Now, the fact that the Jays extended Marco Estrada back in September, that they were reportedly looking hard at Dee Gordon in July, and that there haven’t yet been any rumblings about the club looking to move salary, probably means that these sorts of worries are unfounded. But until we get a better sense of what’s going on — and clearly, if Staffieri is speaking publicly about selling the team, something is going on — this stuff has no choice but to be seen lurking in the background of everything the team does.
And the other thing, of course, is… who do they sell the team to? It is spectacularly easy to dislike Rogers, but for all the shit they rightfully take when it comes to this team, they they’ve taken the team — with much encouragement from MLB’s recent CBAs, which have phased them out of revenue sharing, and the league’s lucrative US TV deals — from a $70 million payroll in 2011 to $163 million last season. In fact, in his Winter Meetings primer for BlueJays.com, Gregor Chisholm suggests it could go as high as $170 million in 2018.
That’s honestly not bad. And I’m not so sure how many eccentric billionaires would be lining up to buy the team. Even if there are, one need only to look at MLB’s most recent ownership change, down in Miami, to see how easily a situation can seemingly go from bad to worse.
Then again, as I wrote the last time this came up, MLSE is certainly an intriguing option.
From getting a chance to properly auction off their broadcast rights, to not having every financial decision floated through the prism of an army of stockholders, there is a lot to like about the idea of the Jays no longer being controlled by a publicly traded company — and no chance that the club might move from what’s one of the great markets in the game. Even if the Jays were to be purchased by a jointly-owned venture like MLSE — of which Rogers and Bell own 37.5% each, with the remaining 25% belonging to Larry Tanenbaum’s Kilmer Sports Inc. — that would seem to be quite preferable to the current setup. As Dave “the Hammer” Shoalts wrote for the Globe and Mail in 2015, an accounting rule known as the “equity accounting method” means that ” the profit or loss of any majority-owned asset such as the Blue Jays has to be included in Rogers’ earnings before interest, taxes, depreciation and amortization (EBITDA), which can directly affect the company’s share price,” but that “publicly traded companies can combine the profits or losses of any subsidiary companies in which they own less than a 51-per-cent interest and keep those results separate from their annual EBITDA.”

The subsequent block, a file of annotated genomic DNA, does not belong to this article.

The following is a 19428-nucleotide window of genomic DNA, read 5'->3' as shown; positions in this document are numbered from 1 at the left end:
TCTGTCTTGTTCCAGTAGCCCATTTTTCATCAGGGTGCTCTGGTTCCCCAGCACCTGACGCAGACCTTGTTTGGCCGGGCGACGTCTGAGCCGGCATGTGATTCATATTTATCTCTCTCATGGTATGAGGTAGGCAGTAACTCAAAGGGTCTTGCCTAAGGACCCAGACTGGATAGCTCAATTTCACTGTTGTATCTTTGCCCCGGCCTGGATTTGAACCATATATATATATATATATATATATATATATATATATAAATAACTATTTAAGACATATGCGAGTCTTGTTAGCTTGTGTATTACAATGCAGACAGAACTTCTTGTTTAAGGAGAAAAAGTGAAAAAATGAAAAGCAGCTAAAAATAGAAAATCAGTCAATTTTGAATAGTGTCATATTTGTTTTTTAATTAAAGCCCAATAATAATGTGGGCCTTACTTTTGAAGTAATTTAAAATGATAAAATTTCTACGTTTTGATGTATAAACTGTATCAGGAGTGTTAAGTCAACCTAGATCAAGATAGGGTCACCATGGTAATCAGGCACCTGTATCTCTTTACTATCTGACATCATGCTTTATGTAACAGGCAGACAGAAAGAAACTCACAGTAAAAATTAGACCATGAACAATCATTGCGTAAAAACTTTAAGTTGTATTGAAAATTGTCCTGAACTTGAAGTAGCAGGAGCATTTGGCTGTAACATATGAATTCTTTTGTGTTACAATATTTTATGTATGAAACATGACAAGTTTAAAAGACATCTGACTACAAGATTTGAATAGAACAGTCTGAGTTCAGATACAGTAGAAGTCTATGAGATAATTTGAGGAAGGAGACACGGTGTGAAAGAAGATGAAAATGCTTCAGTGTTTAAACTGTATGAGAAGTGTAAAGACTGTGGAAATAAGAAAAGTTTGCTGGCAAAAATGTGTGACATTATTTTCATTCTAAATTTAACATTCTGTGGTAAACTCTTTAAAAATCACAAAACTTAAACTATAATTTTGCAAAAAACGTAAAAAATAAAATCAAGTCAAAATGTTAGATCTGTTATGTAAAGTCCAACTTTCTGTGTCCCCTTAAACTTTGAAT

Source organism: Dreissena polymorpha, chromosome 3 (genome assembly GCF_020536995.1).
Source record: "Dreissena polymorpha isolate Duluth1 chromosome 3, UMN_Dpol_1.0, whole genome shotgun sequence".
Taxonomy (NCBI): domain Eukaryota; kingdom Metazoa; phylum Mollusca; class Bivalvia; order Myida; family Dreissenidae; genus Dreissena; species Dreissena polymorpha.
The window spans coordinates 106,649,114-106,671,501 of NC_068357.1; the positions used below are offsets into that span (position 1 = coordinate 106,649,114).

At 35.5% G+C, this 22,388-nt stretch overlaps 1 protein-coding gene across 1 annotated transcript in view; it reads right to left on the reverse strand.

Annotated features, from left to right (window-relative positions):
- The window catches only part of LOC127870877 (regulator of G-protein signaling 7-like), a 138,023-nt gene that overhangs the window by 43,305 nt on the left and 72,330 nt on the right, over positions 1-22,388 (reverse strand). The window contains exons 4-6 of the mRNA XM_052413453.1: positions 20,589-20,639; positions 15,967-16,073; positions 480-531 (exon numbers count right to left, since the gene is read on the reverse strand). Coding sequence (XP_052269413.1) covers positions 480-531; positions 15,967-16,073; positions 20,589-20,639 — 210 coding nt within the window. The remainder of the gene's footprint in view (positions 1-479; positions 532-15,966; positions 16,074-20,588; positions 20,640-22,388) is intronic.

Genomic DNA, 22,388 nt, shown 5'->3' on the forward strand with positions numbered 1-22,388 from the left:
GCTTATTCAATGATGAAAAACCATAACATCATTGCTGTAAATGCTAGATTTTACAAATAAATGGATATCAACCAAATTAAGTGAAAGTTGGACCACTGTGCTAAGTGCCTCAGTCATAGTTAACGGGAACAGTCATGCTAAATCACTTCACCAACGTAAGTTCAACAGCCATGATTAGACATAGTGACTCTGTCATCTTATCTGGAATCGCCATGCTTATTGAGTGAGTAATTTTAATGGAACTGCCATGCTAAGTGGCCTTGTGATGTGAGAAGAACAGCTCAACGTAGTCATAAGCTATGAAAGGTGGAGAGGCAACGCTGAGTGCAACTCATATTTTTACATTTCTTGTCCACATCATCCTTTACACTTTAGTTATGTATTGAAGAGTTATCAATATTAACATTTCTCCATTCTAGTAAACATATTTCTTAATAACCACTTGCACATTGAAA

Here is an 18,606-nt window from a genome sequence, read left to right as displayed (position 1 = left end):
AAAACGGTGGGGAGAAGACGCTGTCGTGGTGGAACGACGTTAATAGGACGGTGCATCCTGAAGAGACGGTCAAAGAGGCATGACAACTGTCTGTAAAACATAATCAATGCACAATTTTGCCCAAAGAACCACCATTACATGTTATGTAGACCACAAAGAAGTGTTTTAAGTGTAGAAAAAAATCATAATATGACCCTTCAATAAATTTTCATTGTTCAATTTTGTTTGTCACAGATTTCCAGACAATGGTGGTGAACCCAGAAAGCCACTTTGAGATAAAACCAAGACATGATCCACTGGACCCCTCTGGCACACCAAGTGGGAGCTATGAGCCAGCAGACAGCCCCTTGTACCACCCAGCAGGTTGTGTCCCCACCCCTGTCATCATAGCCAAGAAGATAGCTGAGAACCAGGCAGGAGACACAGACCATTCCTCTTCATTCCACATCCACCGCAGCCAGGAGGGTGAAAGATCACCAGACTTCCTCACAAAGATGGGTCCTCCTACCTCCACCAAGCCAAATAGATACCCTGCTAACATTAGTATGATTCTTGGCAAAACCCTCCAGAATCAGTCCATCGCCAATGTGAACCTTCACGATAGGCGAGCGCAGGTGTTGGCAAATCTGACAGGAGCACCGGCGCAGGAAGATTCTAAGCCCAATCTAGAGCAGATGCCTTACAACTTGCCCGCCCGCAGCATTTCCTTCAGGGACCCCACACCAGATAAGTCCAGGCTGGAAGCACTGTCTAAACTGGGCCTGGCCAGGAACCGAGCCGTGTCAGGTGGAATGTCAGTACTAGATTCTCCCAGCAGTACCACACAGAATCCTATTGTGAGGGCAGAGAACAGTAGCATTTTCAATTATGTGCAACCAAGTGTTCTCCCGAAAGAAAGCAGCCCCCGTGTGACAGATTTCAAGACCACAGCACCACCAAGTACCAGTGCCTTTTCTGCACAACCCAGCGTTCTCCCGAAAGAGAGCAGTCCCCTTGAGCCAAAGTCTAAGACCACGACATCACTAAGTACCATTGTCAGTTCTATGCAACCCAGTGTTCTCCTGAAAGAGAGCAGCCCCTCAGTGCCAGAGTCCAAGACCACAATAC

In plain terms, to crib the examples Shoalts used then, MLSE can go and spend big on Mike Babcock, Lou Lamoriello, and a state-of-the-art practice facility for the Raptors without those big outlays of cash affecting Rogers’ or BCE’s bottom in in the same way that it would if the Jays were to ramp up their budget to sign a top tier free agent. “According to a source familiar with the finances of both Rogers and BCE,” Shoalts wrote, “if Rogers were to sign [David] Price for $30-million a season, then that $30-million would have to come from the budgets of other Rogers Media companies.”
It would be interesting to see where MLSE would take the Jays, payroll wise, given that the Leafs can really only do so much beyond their capped payroll, but I’d sure as hell be interested in seeing.
And with these, the strongest rumblings yet that Rogers is serious about selling the Jays, more than at any point in the evil empire’s seventeen years of ownership, it feels like it just might really be happening. I guess we’ll see…